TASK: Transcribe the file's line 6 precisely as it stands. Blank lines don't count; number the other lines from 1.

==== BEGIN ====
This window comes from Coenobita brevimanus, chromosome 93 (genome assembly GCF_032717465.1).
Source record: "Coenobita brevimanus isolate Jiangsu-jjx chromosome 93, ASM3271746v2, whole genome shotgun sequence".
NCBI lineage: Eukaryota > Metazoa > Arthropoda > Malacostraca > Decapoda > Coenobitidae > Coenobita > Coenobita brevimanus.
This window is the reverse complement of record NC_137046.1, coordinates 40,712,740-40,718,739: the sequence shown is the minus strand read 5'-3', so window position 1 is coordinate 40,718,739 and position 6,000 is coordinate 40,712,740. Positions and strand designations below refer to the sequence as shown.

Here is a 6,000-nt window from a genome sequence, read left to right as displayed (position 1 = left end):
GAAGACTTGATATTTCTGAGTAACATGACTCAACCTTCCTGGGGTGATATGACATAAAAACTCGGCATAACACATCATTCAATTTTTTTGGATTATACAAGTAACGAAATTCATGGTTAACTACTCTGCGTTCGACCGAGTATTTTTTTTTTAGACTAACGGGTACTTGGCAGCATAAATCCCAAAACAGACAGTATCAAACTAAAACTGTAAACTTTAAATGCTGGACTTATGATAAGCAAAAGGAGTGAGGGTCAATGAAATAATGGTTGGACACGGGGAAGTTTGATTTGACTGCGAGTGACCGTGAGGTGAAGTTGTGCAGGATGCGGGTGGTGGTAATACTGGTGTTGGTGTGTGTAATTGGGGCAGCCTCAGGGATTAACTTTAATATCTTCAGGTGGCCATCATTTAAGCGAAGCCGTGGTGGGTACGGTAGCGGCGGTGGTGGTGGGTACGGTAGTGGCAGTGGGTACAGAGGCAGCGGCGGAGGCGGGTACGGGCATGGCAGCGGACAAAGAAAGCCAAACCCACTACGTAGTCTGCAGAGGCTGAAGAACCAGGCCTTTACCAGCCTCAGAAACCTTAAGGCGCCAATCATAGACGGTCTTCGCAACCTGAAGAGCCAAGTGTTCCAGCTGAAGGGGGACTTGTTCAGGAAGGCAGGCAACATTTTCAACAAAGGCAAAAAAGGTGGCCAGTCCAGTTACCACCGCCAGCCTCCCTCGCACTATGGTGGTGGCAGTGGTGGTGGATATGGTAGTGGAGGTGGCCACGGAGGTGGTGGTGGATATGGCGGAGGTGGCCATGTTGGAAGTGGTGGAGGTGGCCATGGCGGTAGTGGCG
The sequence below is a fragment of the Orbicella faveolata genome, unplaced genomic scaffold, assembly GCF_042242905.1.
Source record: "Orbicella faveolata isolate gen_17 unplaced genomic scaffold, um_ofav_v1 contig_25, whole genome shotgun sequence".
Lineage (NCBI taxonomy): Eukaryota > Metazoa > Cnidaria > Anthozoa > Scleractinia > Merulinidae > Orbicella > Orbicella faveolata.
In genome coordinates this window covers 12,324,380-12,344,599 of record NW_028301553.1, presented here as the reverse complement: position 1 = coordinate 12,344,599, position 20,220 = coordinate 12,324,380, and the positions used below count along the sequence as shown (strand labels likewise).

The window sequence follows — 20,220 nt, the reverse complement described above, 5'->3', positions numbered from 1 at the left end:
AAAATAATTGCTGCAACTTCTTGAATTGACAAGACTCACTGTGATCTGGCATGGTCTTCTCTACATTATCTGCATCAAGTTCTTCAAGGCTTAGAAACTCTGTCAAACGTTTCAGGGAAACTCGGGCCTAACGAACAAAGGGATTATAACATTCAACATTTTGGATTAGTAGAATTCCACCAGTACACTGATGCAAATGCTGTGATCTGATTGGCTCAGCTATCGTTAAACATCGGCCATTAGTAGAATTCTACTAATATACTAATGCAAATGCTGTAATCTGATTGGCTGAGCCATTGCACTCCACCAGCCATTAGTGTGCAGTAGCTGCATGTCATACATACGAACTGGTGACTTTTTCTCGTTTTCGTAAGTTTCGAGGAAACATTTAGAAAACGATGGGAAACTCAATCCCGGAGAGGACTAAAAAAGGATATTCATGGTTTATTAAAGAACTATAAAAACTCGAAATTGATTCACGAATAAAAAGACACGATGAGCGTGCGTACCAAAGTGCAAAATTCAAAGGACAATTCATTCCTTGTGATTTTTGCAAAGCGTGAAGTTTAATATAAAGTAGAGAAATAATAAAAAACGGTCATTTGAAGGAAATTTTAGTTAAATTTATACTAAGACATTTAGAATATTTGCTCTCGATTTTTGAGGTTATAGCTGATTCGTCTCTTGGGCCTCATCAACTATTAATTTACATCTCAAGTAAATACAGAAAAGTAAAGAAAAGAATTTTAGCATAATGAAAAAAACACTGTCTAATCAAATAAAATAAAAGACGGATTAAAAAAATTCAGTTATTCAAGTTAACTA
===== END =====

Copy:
GAAGACTTGATATTTCTGAGTAACATGACTCAACCTTCCTGGGGTGATATGACATAAAAACTCGGCATAACACATCATTCAATTTTTTTGGATTATACAAGTAACGAAATTCATGGTTAACTACTCTGCGTTCGACCGAGTATTTTTTTTTTAGACTAACGGGTACTTGGCAGCATAAATCCCAAAACAGACAGTATCAAACTAAAACTGTAAACTTTAAATGCTGGACTTATGATAAGCAAAAGGAGTGAGGGTCAATGAAATAATGGTTGGACACGGGGAAGTTTGATTTGACTGCGAGTGACCGTGAGGTGAAGTTGTGCAGGATGCGGGTGGTGGTAATACTGGTGTTGGTGTGTGTAATTGGGGCAGCCTCAGGGATTAACTTTAATATCTTCAGGTGGCCATCATTTAAGCGAAGCCGTGGTGGGTACGGTAGCGGCGGTGGTGGTGGGTACGGTAGTGGCAGTGGGTACAGAGGCAGCGGCGGAGGCGGGTACGGGCATGGCAGCGGACAAAGAAAGCCAAACCCACTACGTAGTCTGCAGAGGCTGAAGAACCAGGCCTTTACCAGCCTCAGAAACCTTAAGGCGCCAATCATAGACGGTCTTCGCAACCTGAAGAGCCAAGTGTTCCAGCTGAAGGGGGACTTGTTCAGGAAGGCAGGCAACATTTTCAACAAAGGCAAAAAAGGTGGCCAGTCCAGTTACCACCGCCAGCCTCCCTCGCACTATGGTGGTGGCAGTGGTGGTGGATATGGTAGTGGAGGTGGCCACGGAGGTGGTGGTGGATATGGCGGAGGTGGCCATGTTGGAAGTGGTGGAGGTGGCCATGGCGGTAGTGGCG